European Academy of Sciences and Arts

Summary

European Academy of Sciences and Arts
Europäische Akademie der Wissenschaften und Künste  (German)
Academia Scientiarum et Artium Europaea  (Latin)
European Academy of Sciences and Arts Logo.png
Formation1990
PurposeFundamental and applied research contributing to the development of European scientific and technical potential, culture, education, literature, and arts.
HeadquartersSalzburg
Location
Websiteeuro-acad.eu

The European Academy of Sciences and Arts (EASA, Latin: Academia Scientiarum et Artium Europaea) is a transnational and interdisciplinary network, connecting about 2,000 recommended scientists and artists worldwide, including 34 Nobel Prize laureates.[1] The European Academy of Sciences and Arts is a learned society of scientists and artists, founded by Felix Unger.[2] The Academy was founded 1990, is situated in Salzburg and has been supported by the city of Vienna, the government of Austria, and the European Commission. The EASA is now headed by President Klaus Mainzer, TUM Emeritus of Excellence at the Technical University of Munich and Senior Professor at the Carl Friedrich von Weizsäcker Center of the University of Tübingen.

It is unrelated to and should not be confused with a different, highly controversial, and less well-established academy, the Belgium-based European Academy of Sciences.[3]

It is a member of the InterAcademy Partnership.[2] Its activities have included a collaboration with the Latvian Academy of Sciences: the European-Latvian Institute for Cultural and Scientific Exchange (EUROLAT), founded in 1993.[4]

History

The origins date back to a scientific working group with the Salzburg cardiac surgeon Felix Unger, the Archbishop from Vienna Franz König and the political scientist and philosopher Nikolaus Lobkowicz. On 7 March 1990, the Academy was officially founded in Salzburg, where the academy is still located until today.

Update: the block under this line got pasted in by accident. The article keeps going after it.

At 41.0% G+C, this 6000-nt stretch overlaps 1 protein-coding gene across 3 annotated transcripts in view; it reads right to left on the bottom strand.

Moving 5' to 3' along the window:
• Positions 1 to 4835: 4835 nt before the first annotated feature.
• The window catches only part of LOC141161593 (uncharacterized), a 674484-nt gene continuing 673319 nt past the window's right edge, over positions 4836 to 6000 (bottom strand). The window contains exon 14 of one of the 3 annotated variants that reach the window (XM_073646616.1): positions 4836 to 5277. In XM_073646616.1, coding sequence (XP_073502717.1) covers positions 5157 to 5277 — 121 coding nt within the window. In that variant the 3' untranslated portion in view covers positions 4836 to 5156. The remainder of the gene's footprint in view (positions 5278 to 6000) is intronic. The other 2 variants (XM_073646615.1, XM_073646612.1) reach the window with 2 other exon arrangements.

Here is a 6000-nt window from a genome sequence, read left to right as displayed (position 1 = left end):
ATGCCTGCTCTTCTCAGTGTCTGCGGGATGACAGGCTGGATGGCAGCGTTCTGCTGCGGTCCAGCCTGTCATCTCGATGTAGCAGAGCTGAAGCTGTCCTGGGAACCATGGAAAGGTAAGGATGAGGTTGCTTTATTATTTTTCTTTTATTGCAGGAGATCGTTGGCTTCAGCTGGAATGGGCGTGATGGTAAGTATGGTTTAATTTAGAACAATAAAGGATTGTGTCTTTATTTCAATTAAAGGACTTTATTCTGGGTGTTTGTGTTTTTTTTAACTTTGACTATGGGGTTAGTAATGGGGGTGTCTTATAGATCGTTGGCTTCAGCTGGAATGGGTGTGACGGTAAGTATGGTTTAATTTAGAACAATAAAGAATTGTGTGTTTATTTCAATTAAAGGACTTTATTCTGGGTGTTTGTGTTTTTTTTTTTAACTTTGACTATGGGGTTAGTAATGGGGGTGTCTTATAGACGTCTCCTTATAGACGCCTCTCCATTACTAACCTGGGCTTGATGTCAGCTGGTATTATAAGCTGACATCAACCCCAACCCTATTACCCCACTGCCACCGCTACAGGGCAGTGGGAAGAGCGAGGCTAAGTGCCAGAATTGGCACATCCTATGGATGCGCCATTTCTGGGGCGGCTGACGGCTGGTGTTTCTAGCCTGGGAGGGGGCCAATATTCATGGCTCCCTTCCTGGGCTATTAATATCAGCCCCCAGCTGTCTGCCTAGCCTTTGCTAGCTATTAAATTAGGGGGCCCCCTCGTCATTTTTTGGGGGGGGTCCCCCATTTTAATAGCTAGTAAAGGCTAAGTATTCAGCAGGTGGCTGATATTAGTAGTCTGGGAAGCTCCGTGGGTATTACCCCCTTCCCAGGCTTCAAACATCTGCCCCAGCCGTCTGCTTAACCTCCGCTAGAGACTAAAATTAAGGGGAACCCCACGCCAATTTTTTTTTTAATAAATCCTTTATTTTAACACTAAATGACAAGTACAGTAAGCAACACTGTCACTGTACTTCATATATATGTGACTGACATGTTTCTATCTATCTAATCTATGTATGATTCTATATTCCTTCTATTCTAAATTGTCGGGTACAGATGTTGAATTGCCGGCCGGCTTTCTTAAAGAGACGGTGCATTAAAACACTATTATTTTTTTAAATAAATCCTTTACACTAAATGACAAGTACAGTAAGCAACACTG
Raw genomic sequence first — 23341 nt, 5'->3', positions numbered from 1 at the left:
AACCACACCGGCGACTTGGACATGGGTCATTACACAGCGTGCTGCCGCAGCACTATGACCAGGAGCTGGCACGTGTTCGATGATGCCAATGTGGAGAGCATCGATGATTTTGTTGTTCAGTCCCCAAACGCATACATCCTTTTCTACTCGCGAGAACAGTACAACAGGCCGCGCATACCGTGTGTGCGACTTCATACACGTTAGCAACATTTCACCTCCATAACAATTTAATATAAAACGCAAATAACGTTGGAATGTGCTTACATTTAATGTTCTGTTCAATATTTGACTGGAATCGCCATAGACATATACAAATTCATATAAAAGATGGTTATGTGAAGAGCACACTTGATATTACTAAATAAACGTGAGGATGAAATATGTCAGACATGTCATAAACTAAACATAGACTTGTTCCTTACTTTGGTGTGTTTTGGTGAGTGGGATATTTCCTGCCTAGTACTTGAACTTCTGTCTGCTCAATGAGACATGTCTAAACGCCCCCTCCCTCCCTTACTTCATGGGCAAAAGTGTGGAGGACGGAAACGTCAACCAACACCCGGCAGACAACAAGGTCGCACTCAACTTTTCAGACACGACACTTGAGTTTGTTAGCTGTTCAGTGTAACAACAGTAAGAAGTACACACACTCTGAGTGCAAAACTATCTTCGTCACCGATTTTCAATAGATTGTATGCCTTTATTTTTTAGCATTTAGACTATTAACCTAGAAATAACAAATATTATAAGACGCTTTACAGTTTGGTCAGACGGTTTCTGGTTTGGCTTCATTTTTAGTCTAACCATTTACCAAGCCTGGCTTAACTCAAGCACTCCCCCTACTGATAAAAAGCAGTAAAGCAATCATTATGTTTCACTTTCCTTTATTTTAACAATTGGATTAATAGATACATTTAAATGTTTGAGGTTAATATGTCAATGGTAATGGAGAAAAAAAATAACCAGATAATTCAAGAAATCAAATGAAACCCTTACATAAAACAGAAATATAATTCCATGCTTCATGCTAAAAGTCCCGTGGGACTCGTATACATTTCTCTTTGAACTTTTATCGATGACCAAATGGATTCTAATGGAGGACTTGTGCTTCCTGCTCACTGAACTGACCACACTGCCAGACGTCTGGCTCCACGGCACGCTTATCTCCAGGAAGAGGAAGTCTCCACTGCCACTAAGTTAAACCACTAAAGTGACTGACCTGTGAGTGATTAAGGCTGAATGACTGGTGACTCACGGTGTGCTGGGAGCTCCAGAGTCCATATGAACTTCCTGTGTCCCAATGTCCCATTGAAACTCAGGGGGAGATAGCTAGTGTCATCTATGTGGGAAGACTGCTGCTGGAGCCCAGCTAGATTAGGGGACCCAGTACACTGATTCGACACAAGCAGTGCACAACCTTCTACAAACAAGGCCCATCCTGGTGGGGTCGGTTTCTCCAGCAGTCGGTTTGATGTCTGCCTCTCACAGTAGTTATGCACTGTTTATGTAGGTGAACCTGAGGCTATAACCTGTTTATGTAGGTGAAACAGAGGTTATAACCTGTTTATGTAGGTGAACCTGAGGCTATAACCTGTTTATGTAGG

The Festive Plenary of the European Academy of Sciences and Arts takes place annually with the festive admission of new members in Salzburg. On the occasion of the 25th- and 30th- anniversary the celebrations took place with the Federal Presidents of Austria and other Presidents of European countries. Other Protectors (national patrons) of the Academy are King Philippe of Belgium, Borut Pahor (State President of Slovenia), Gjorge Ivanov (State President of Macedonia) and since 12 June 2018 Austrian Federal President Alexander Van der Bellen. Past Protektors are i. a. the former EU Commission President and Prime Minister of Luxembourg Jacques Santer, the former King of Spain Juan Carlos I and the former EU Commission President and Italian Prime Minister Romano Prodi.

Vision and Membership

The European Academy of Sciences and Arts is politically independent and financed by donations, private sponsors and public institutions. The activities of the Academy do not aim at financial profit.[5] The Academy is a forum of scholars who take up interdisciplinarily and trannsdisciplinarily scientific topics with societal impact. In 2020, the Academy had round about 2000 members worldwide, including 34 Nobel Prize Laureates.[1] These are respected and recommended scientists and artists, among them 33 nobel prize laureats. The membership can be awarded following suggestions of their members. The Senate decides on admission on the basis of recommendations of the nomination commission. The membership is considered as distinction of the merits in science and society.[6] Famous members of the Academy are i. a. the economist Hans-Werner Sinn, Michail Gorbatschow (Nobel Peace Prize), the artist Jenny Holzer and Pope em. Benedict XVI. Current members who are Nobel Prize Laureates are as follows.[1]

Organisation

The Academy is a non-profit association according to the Austrian Association. The current President of the Academy is Klaus Mainzer who in 2020 followed the Founding President Felix Unger. The Vice presidents are Birgit Harreß, Wolfango Plastino, and Ursula Schmidt-Erfurth.[7]